1991 Moran Abridged

1991 Moran Abridged - UNITED STATES v. DENNIS MORAN 757 F....

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1 UNITED STATES v. DENNIS MORAN 757 F. Supp. 1046 (D. Neb. 1991) RICHARD G. KOPF, UNITED STATES MAGISTRATE The parties have consented to try this misdemeanor case before me. Trial was held on January 15, 1991, and briefs were received on January 23, 1991. I now find that the defendant is not guilty of the alleged willful infringement of a copyrighted video cassette in violation of 17 U.S.C. §506(a). I. FACTS Dennis Moran (Moran), the defendant, is a full-time Omaha, Nebraska, police officer and the owner of a "mom-and-pop" movie rental business which rents video cassettes of copyrighted mo- tion pictures to the public. On April 14, 1989, agents of the Federal Bureau of Investigation (FBI) executed a court-ordered search warrant on the premises of Moran's business. The FBI seized vari- ous video cassettes appearing to be unauthorized copies of copyrighted motion pictures, including "Bat 21," "Big," "Crocodile Dundee II," "The Fourth Protocol," "Hell-Bound: Hellraiser II," and "Mystic Pizza." The parties have stipulated that these six motion pictures are validly copyrighted motion pictures. The parties have further stipulated that each of the six motion pictures was distrib- uted to Moran, with the permission of the copyright holder, between February 1, 1989, and April 14, 1989. The parties have further stipulated that at least one of the movies identified was repro- duced by Moran onto a video cassette, without the authorization of the copyright holder, placed into inventory for rental, and subsequently rented. At the time the FBI executed the search warrant, Moran was fully cooperative. He told the FBI agents he put the "duped" copies out for rental and held the "originals" back because he feared the "original" motion pictures would be stolen or damaged. Moran told the FBI agents at the time they executed the warrant that he believed this practice was legal as long as he had purchased and was in possession of the "original" motion picture. Moran further advised the FBI agents that he would af- fix to the "duped" copies title labels for the copyrighted motion pictures and a copy of the FBI copy- right warning label commonly found on video cassette tapes. Moran [*1048] advised the FBI agents that he put the title labels and FBI warning on the tapes to stop customers from stealing or duplicat- ing the tapes. Moran testified at trial. He indicated that he had been employed as an Omaha, Nebraska, police officer for approximately twenty-two-and-a-half years, including service as a narcotics investigator and as a bodyguard to the mayor of the city of Omaha. Moran has a reputation for honesty among his associates. Moran testified that he began to "insure" copyrighted video cassettes, meaning that he dupli- cated copyrighted video cassettes which he had validly purchased from distributors, when he real- ized copyrighted tapes were being vandalized. Moran testified he was under the impression that "in- suring" tapes was legal whereas "pirating" tapes was not. For practical purposes, Moran defined "in-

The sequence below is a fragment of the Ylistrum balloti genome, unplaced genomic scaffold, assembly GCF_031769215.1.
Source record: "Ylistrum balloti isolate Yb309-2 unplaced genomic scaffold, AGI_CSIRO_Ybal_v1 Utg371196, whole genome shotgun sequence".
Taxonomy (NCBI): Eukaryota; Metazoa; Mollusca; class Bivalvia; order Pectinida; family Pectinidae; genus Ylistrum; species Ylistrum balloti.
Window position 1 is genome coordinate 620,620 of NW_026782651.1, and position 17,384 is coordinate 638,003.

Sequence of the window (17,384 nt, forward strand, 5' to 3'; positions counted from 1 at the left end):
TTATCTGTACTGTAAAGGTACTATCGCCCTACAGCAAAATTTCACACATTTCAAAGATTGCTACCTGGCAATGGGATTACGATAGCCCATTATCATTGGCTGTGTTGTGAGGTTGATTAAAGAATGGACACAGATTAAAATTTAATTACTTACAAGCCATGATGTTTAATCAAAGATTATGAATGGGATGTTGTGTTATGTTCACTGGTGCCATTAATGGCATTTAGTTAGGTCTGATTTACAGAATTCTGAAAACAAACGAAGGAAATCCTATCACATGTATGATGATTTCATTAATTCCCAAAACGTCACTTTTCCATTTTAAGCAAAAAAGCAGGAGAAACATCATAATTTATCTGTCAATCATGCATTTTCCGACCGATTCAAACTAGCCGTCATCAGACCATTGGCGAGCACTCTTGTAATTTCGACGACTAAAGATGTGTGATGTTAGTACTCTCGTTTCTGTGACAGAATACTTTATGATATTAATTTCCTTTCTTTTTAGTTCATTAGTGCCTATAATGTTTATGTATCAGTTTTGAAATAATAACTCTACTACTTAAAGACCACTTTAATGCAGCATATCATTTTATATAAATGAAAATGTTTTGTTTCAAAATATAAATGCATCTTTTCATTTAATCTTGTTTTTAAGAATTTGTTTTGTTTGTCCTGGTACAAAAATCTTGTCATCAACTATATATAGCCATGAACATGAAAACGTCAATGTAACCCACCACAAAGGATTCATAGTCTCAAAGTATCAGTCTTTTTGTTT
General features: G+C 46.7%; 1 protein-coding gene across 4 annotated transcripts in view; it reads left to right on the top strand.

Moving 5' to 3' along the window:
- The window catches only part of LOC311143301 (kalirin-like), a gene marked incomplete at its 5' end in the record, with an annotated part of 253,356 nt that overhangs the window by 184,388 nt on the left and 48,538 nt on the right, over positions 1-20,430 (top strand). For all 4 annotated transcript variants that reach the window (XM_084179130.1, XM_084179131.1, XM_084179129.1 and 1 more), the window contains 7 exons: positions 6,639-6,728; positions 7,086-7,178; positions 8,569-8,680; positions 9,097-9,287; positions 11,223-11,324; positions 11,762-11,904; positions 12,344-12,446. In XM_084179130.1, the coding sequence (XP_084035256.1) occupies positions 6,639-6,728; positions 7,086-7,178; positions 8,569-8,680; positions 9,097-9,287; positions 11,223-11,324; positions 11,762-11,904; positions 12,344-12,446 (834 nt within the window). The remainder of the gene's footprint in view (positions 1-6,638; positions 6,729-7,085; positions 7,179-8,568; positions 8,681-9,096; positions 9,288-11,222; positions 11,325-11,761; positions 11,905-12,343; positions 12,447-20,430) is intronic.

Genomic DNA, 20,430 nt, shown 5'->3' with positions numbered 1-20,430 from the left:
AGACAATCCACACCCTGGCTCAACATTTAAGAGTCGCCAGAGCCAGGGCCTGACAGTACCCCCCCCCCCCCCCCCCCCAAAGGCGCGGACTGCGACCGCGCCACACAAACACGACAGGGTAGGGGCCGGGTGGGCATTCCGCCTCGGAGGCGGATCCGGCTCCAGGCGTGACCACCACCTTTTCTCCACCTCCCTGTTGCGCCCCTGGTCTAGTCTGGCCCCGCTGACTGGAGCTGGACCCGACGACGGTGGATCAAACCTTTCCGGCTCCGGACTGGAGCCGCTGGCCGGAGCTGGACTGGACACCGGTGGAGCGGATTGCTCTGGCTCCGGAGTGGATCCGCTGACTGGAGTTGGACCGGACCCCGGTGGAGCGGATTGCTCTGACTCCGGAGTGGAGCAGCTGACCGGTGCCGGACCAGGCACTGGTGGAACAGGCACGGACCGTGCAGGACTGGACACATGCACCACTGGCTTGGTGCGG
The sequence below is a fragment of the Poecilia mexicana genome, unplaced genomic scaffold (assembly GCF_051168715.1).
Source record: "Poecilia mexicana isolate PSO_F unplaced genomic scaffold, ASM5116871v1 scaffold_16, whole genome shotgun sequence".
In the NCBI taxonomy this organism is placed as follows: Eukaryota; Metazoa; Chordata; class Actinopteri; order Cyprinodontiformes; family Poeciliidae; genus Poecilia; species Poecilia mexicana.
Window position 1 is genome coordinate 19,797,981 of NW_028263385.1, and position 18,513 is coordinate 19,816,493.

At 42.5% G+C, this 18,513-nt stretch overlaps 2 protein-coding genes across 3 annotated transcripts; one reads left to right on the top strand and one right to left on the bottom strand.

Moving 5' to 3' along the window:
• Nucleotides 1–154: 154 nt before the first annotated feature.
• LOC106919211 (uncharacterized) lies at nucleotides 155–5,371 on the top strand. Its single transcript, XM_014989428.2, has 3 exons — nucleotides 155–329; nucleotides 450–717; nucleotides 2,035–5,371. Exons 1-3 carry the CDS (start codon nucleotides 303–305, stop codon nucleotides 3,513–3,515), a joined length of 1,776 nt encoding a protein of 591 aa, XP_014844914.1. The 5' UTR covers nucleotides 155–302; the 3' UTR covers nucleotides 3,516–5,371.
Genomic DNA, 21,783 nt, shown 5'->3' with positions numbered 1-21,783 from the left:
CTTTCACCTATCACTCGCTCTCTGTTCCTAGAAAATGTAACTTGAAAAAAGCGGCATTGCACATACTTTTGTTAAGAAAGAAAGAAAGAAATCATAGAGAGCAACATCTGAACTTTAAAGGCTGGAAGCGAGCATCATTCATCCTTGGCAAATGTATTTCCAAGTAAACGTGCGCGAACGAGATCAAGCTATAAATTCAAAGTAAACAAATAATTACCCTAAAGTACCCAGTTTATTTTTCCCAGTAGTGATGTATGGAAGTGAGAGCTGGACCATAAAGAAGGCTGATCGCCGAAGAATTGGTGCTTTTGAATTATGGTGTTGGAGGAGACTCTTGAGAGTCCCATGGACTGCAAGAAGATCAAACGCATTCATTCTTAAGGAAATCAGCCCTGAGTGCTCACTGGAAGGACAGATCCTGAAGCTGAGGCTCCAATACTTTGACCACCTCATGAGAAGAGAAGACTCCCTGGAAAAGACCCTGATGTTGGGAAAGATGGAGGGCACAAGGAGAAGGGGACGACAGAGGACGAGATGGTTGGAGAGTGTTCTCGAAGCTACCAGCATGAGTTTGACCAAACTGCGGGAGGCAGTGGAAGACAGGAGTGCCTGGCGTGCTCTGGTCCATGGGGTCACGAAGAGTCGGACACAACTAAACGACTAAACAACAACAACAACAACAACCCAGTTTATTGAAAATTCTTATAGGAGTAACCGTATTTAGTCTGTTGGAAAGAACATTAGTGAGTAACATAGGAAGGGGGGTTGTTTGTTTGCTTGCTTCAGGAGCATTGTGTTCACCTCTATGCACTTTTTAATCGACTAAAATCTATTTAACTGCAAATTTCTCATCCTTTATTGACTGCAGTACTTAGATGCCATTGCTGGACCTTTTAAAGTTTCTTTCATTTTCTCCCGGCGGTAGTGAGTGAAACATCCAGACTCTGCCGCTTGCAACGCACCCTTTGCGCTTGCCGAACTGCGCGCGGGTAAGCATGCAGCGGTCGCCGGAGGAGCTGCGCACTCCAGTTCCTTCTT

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This note was uploaded on 01/13/2012 for the course LAW 33800A taught by Professor Williamfisher during the Fall '10 term at Harvard.

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1991 Moran Abridged - UNITED STATES v. DENNIS MORAN 757 F....

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